Skip to main content
eScholarship
Open Access Publications from the University of California

Spinal glial regulation of nociceptive processing during inflammation

  • Author(s): Christianson, Christina
  • et al.
Abstract

Chronic pain is a major health issue affecting 20% of the population and reducing quality of life measures and incurring a large health care related cost for society. In this thesis we investigate the role of non-neuronal cells of the spinal cord in regulating both the onset of acute inflammatory pain and the maintenance of chronic inflammatory pain. We demonstrate that a two-week peripheral inflammation as produced by the K/BxN serum transfer arthritis model results in chronic mechanical hypersensitivity as measured by von Frey hairs with changes in the ATF3 transcription factor of the dorsal root ganglia, a characteristic of neuropathic pain, in addition to spinal non-neuronal cell activation. The transition to a chronic mechanical hypersensitivity is further demonstrated by knockout and antagonist treatments to be spinal toll-like receptor 4 dependent. By LC/MS/MS lipid spinal cord analysis this is shown to be critical in production of the anti-inflammatory/ anti-nociceptive arachidonic acid metabolite 15d-PGJ₂ which is lost during K/BxN serum transfer arthritis. Additional studies utilizing the carrageenan model, wherein an inflammatory stimulant is injected into the hindpaw resulting in inflammation concurrent with thermal hyperalgesia and tactile allodynia, were conducted to investigate endogenous compounds released from non-neuronal cells during initiation of pain-like behavior. Here we demonstrate that the catalytically active form of matrix metalloproteinase 3 is released spinally and will induce an enzymatically mediated, microglia specific, release of tumor necrosis factor. Intrathecal antagonist blockade of MMP activity attenuates the onset of thermal and tactile hypersensitivity suggesting a role for these enzymes in the initial stages of peripheral inflammation induced pain -like behavior. This thesis reveals the crucial role of non-neuronal cells related factors in mediating both acute peripheral inflammation and chronic inflammation induced pain-like behavior utilizing multiple animal inflammation models and converging biochemical and molecular biological techniques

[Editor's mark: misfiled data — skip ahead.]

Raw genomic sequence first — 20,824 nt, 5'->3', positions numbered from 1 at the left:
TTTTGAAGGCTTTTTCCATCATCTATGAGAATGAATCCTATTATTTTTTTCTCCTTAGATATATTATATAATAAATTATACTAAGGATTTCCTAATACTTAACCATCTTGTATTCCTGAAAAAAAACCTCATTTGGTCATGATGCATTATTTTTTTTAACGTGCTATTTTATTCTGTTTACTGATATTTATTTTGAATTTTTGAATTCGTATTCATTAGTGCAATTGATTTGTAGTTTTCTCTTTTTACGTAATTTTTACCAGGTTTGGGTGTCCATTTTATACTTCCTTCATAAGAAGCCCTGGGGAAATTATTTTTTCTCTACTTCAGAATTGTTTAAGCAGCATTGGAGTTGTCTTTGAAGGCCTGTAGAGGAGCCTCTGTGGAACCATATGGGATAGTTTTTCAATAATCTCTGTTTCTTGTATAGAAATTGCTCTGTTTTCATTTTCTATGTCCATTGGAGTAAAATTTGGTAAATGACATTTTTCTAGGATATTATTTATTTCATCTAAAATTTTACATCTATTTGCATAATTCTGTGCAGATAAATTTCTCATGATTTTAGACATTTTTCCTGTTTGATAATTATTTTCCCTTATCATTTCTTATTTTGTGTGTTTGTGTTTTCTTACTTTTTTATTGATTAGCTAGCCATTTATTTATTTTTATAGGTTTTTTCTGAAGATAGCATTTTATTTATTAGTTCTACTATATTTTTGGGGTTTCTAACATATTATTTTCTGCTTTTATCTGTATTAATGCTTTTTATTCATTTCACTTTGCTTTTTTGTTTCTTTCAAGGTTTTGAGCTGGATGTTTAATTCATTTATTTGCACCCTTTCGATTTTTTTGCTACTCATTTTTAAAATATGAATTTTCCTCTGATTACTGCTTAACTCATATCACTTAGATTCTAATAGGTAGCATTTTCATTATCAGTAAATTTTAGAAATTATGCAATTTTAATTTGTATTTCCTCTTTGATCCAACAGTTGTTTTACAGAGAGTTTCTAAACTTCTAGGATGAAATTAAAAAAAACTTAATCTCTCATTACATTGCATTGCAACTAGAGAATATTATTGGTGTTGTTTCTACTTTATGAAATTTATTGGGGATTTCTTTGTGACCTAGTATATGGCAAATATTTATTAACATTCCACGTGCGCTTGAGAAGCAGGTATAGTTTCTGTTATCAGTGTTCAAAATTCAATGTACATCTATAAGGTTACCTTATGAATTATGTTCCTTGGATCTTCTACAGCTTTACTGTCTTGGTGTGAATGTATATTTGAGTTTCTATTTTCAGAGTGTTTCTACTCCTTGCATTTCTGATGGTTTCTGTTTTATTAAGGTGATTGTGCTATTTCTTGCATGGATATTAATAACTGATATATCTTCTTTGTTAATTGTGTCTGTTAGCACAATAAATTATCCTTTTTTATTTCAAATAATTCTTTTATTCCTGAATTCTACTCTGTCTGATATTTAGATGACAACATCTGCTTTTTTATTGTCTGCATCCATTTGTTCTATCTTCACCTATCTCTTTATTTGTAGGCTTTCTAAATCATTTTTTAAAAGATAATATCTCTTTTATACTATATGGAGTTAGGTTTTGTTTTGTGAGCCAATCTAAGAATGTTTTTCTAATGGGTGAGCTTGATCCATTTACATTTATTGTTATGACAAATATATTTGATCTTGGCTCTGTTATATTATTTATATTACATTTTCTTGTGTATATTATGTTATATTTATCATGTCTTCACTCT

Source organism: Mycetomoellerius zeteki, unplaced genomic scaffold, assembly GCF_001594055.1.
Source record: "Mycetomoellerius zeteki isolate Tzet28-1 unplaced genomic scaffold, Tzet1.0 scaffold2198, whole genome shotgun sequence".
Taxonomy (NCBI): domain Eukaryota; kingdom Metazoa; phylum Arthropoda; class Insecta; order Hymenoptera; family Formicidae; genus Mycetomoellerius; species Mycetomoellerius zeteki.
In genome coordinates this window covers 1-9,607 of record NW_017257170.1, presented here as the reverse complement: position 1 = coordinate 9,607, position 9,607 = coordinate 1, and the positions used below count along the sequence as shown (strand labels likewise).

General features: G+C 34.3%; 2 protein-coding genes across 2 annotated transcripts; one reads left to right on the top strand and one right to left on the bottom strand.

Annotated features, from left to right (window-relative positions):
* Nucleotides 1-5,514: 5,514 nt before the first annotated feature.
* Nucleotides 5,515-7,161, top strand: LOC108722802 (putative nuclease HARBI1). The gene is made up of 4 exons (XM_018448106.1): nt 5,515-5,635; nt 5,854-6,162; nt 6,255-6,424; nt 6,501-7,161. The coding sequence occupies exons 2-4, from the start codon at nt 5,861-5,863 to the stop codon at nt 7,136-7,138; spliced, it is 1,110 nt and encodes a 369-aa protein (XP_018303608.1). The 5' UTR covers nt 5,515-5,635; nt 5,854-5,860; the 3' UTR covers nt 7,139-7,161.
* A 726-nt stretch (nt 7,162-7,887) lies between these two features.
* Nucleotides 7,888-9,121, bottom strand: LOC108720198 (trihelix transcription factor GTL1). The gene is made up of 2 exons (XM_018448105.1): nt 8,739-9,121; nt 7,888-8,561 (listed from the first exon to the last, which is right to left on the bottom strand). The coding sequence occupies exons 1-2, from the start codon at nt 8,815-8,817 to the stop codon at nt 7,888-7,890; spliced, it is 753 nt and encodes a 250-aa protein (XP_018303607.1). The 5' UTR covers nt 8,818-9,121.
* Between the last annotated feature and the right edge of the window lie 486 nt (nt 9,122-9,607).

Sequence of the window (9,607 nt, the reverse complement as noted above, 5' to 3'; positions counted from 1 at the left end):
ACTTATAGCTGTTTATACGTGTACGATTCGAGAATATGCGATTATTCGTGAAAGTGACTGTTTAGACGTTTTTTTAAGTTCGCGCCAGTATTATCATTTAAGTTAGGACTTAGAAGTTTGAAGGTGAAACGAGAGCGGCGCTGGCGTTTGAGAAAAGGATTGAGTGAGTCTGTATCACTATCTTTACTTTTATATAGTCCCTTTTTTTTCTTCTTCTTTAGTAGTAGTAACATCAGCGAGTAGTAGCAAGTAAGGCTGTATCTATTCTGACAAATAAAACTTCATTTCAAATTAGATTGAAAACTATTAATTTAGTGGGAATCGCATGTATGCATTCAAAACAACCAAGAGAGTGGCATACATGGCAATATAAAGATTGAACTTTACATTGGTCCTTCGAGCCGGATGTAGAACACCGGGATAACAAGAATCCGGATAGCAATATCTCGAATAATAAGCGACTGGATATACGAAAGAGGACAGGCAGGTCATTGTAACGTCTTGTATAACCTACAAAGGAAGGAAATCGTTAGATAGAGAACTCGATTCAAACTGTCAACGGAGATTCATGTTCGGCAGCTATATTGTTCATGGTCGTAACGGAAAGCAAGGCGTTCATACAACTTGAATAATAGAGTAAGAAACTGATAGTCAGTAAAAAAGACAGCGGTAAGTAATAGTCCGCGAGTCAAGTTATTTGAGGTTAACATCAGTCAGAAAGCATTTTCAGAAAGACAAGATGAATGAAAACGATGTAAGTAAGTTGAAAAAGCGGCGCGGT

Main Content
Current View